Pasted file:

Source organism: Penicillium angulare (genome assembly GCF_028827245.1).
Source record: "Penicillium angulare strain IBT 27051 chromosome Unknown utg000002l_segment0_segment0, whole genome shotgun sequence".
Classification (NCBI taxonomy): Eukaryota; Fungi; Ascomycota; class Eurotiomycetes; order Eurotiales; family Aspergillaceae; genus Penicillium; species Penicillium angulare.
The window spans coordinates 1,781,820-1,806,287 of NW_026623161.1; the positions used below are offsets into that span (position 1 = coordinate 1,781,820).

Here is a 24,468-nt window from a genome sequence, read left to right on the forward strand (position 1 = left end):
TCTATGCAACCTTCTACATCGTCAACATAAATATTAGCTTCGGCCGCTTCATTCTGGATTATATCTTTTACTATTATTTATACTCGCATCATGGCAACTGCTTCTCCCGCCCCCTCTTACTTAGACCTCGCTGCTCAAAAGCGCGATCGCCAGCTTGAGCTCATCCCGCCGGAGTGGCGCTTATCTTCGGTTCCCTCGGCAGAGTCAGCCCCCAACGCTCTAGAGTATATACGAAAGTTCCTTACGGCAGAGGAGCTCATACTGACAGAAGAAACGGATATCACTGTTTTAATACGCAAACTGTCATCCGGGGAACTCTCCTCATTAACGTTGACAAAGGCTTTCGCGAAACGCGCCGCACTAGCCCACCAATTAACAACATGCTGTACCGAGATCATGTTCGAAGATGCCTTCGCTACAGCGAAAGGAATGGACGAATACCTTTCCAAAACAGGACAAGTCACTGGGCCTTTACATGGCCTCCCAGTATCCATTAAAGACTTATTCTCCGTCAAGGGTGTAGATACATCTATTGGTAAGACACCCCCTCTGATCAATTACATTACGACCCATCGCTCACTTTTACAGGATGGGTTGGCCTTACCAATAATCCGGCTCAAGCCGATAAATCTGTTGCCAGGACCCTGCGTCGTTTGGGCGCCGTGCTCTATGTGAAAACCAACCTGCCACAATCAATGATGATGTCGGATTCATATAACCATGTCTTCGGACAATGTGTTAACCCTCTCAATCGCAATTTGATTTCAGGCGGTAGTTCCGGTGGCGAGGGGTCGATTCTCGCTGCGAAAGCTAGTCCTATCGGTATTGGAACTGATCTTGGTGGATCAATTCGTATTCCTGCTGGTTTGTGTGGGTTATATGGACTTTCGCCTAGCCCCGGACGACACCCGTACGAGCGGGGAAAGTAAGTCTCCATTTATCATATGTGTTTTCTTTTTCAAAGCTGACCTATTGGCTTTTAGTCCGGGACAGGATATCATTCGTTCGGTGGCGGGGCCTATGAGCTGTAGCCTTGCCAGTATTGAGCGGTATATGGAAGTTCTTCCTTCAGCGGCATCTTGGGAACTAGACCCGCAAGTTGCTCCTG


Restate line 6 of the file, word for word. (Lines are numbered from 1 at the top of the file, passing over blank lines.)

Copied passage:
TCTATGCAACCTTCTACATCGTCAACATAAATATTAGCTTCGGCCGCTTCATTCTGGATTATATCTTTTACTATTATTTATACTCGCATCATGGCAACTGCTTCTCCCGCCCCCTCTTACTTAGACCTCGCTGCTCAAAAGCGCGATCGCCAGCTTGAGCTCATCCCGCCGGAGTGGCGCTTATCTTCGGTTCCCTCGGCAGAGTCAGCCCCCAACGCTCTAGAGTATATACGAAAGTTCCTTACGGCAGAGGAGCTCATACTGACAGAAGAAACGGATATCACTGTTTTAATACGCAAACTGTCATCCGGGGAACTCTCCTCATTAACGTTGACAAAGGCTTTCGCGAAACGCGCCGCACTAGCCCACCAATTAACAACATGCTGTACCGAGATCATGTTCGAAGATGCCTTCGCTACAGCGAAAGGAATGGACGAATACCTTTCCAAAACAGGACAAGTCACTGGGCCTTTACATGGCCTCCCAGTATCCATTAAAGACTTATTCTCCGTCAAGGGTGTAGATACATCTATTGGTAAGACACCCCCTCTGATCAATTACATTACGACCCATCGCTCACTTTTACAGGATGGGTTGGCCTTACCAATAATCCGGCTCAAGCCGATAAATCTGTTGCCAGGACCCTGCGTCGTTTGGGCGCCGTGCTCTATGTGAAAACCAACCTGCCACAATCAATGATGATGTCGGATTCATATAACCATGTCTTCGGACAATGTGTTAACCCTCTCAATCGCAATTTGATTTCAGGCGGTAGTTCCGGTGGCGAGGGGTCGATTCTCGCTGCGAAAGCTAGTCCTATCGGTATTGGAACTGATCTTGGTGGATCAATTCGTATTCCTGCTGGTTTGTGTGGGTTATATGGACTTTCGCCTAGCCCCGGACGACACCCGTACGAGCGGGGAAAGTAAGTCTCCATTTATCATATGTGTTTTCTTTTTCAAAGCTGACCTATTGGCTTTTAGTCCGGGACAGGATATCATTCGTTCGGTGGCGGGGCCTATGAGCTGTAGCCTTGCCAGTATTGAGCGGTATATGGAAGTTCTTCCTTCAGCGGCATCTTGGGAACTAGACCCGCAAGTTGCTCCTG